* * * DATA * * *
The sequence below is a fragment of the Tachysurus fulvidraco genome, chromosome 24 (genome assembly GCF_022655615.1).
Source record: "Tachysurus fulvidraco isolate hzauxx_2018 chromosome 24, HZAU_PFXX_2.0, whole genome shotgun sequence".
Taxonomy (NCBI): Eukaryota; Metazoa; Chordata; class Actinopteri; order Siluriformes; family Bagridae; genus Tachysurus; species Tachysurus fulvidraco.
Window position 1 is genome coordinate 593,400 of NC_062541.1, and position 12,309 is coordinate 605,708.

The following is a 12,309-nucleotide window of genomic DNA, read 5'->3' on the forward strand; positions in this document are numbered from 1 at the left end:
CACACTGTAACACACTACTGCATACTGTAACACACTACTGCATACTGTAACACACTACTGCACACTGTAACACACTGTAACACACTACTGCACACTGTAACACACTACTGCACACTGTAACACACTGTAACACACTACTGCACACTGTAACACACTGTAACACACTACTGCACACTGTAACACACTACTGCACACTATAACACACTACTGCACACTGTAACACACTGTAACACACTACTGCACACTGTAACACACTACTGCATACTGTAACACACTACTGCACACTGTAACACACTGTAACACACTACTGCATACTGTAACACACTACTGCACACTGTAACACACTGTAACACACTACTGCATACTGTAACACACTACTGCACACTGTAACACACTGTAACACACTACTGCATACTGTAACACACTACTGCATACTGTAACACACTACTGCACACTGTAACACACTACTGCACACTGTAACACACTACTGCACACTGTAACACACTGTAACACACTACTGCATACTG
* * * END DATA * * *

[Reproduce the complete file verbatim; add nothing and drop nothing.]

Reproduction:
The sequence below is a fragment of the Tachysurus fulvidraco genome, chromosome 24 (genome assembly GCF_022655615.1).
Source record: "Tachysurus fulvidraco isolate hzauxx_2018 chromosome 24, HZAU_PFXX_2.0, whole genome shotgun sequence".
Taxonomy (NCBI): Eukaryota; Metazoa; Chordata; class Actinopteri; order Siluriformes; family Bagridae; genus Tachysurus; species Tachysurus fulvidraco.
Window position 1 is genome coordinate 593,400 of NC_062541.1, and position 12,309 is coordinate 605,708.

The following is a 12,309-nucleotide window of genomic DNA, read 5'->3' on the forward strand; positions in this document are numbered from 1 at the left end:
CACACTGTAACACACTACTGCATACTGTAACACACTACTGCATACTGTAACACACTACTGCACACTGTAACACACTGTAACACACTACTGCACACTGTAACACACTACTGCACACTGTAACACACTGTAACACACTACTGCACACTGTAACACACTGTAACACACTACTGCACACTGTAACACACTACTGCACACTATAACACACTACTGCACACTGTAACACACTGTAACACACTACTGCACACTGTAACACACTACTGCATACTGTAACACACTACTGCACACTGTAACACACTGTAACACACTACTGCATACTGTAACACACTACTGCACACTGTAACACACTGTAACACACTACTGCATACTGTAACACACTACTGCACACTGTAACACACTGTAACACACTACTGCATACTGTAACACACTACTGCATACTGTAACACACTACTGCACACTGTAACACACTACTGCACACTGTAACACACTACTGCACACTGTAACACACTGTAACACACTACTGCATACTG